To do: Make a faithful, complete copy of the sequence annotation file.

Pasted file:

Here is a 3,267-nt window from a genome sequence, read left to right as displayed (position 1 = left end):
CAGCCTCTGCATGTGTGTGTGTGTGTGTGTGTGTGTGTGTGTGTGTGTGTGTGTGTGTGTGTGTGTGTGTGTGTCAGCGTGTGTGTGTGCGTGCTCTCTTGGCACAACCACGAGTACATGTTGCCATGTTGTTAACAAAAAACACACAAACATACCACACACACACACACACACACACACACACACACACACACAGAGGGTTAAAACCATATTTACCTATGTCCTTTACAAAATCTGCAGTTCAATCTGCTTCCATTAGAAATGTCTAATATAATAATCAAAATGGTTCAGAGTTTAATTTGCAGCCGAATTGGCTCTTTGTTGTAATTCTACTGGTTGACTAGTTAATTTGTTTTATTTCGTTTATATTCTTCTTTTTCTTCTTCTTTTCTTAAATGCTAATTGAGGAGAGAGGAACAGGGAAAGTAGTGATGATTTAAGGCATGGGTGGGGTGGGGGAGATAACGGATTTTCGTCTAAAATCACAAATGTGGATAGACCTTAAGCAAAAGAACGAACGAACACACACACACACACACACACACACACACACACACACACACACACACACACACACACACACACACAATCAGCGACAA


Here is a 3,267-nt window from a genome sequence, read left to right as displayed (position 1 = left end):
CAGCCTCTGCATGTGTGTGTGTGTGTGTGTGTGTGTGTGTGTGTGTGTGTGTGTGTGTGTGTGTGTGTGTGTGTCAGCGTGTGTGTGTGCGTGCTCTCTTGGCACAACCACGAGTACATGTTGCCATGTTGTTAACAAAAAACACACAAACATACCACACACACACACACACACACACACACACACACACACACAGAGGGTTAAAACCATATTTACCTATGTCCTTTACAAAATCTGCAGTTCAATCTGCTTCCATTAGAAATGTCTAATATAATAATCAAAATGGTTCAGAGTTTAATTTGCAGCCGAATTGGCTCTTTGTTGTAATTCTACTGGTTGACTAGTTAATTTGTTTTATTTCGTTTATATTCTTCTTTTTCTTCTTCTTTTCTTAAATGCTAATTGAGGAGAGAGGAACAGGGAAAGTAGTGATGATTTAAGGCATGGGTGGGGTGGGGGAGATAACGGATTTTCGTCTAAAATCACAAATGTGGATAGACCTTAAGCAAAAGAACGAACGAACACACACACACACACACACACACACACACACACACACACACACACACACACACACACACACACACAATCAGCGACAA